This month we interviewed Chuck Russom about his recently released sound library Guns: Volume 1, with Volume 2 due out in November. Chuck is a Game Audio veteran with more than 15 years experience working as Sound Designer, Sound Effects Recordist and Audio Director. Some of the franchises he has been involved are Call of Duty, Medal of Honor, God of War and James Bond. We had the chance to talk about the recording and editing process Chuck uses to create his libraries, as well as some advice for recording your own gun sounds.
RS: You recently released the first volume of your Guns library, with the second second coming out in November. Whats the main difference between the two volumes of Gun libraries?
Chuck Russom: This summer I went out and did a massive gun shoot where we recorded 27 different guns to be used as a sound library. I decided rather than having one massive/expensive sound library, I’d split it into 2 volumes so that I could get sound from half the guns done and released while I work on editing the remaining half. That would also allow me to offer lower cost purchase options. Guns Volume 1 is the first half, Guns Volume 2 will be the second half. Both volumes are very similar, they just each feature a different set of guns.
RS: Do you add any processing to the sounds in your libraries. I understand you try to keep it as close as possible to the raw sound?
CR: I have two types of libraries that I create. The first type are raw sound effect recordings. I try to keep processing to a minimum with these libraries. I will use corrective EQ and Noise Reduction if needed. I will also adjust volume levels. My gun library, dog library, and rocks library are a few examples of this type. The second type of libraries I create are more sound design oriented. For those libraries, anything goes as far as processing. My whoosh libraries are an example of this type of library.
RS: I was wondering how you handle the editing process for these tracks? You mention you record on average 14-16 tracks per shot. After a day of recording I imagine there’s a huge collection of material. Do you have a set work flow to get through it all? How do you choose which tracks end up in the final library?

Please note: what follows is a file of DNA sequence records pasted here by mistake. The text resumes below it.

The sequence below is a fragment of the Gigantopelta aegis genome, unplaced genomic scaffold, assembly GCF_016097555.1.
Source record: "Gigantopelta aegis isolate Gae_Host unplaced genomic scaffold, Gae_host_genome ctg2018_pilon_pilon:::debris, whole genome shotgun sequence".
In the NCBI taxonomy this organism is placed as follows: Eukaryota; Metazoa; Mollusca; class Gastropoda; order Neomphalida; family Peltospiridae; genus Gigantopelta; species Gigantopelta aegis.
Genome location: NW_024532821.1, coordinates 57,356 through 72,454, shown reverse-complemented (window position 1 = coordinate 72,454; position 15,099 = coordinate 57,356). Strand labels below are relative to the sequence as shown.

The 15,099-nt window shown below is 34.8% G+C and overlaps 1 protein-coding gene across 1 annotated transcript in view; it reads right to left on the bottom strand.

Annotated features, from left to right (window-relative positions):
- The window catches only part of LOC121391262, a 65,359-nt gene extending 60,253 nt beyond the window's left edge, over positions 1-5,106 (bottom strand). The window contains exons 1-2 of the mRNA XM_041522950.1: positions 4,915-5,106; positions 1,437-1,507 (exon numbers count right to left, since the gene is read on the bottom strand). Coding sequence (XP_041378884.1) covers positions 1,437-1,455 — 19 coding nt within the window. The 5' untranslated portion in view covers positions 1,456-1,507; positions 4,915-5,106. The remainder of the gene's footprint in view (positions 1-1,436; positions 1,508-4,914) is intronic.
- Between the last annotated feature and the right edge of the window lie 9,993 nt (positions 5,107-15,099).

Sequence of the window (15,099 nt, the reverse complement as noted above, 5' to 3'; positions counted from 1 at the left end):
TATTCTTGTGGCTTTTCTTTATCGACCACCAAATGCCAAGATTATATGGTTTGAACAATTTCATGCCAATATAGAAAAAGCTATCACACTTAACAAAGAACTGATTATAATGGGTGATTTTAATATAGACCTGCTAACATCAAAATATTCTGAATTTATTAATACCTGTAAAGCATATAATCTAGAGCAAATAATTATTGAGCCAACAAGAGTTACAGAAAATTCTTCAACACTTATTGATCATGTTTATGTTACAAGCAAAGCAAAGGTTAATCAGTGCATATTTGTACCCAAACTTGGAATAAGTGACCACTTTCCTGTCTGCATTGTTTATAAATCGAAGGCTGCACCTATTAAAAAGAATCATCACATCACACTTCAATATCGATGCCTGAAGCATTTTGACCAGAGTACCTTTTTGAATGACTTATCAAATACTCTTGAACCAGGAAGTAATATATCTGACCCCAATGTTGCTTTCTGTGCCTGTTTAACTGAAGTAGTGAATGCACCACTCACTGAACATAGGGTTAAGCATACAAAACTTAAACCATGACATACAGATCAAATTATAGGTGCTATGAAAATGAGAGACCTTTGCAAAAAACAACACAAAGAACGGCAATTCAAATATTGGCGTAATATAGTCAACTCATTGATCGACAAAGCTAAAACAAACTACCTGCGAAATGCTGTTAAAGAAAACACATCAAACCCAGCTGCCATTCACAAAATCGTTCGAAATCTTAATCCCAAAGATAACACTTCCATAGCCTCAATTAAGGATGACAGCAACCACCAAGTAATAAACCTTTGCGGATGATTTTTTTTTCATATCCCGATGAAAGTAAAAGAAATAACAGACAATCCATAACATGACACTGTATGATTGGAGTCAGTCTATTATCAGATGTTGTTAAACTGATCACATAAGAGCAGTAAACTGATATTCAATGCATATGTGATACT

CR: On the gun shoot, we had two recordists covering three main perspectives (close, medium, and distant). Each perspective had multiple mics/tracks. We had 5 recorders running for a total of 22 tracks. We tried to keep each weapon to a single take (we hit record on all machines and tried to capture all of the different shots for that weapon in one take). Sometimes we’d have to stop recording a start a new take (like if a plane flew overhead). I knew that having as few takes as possible would help when I got around to editing. We kept extensive notes of what weapon/action was recorded on each take (on each recorder). At the end of the day, we had 55GB of raw recordings.
I create an editing session for each weapon and import all of the tracks and takes for that gun. I generally edit every take and track. If I find there are takes/tracks that have noise issues that will require too much work to fix, I’ll usually skip them. If certain tracks sound too similar to others, I’ll pass on those too. In the end, each gun ends up with about 12-16 tracks that make it into the library.
RS: There’s a really insightful article you did for designing sound in 2010 – http://designingsound.org/2010/04/chuck-russom-special-gun-recording-guide/ – that goes into details about the recording process. Has anything changed about the process since then, do you still come across surprises?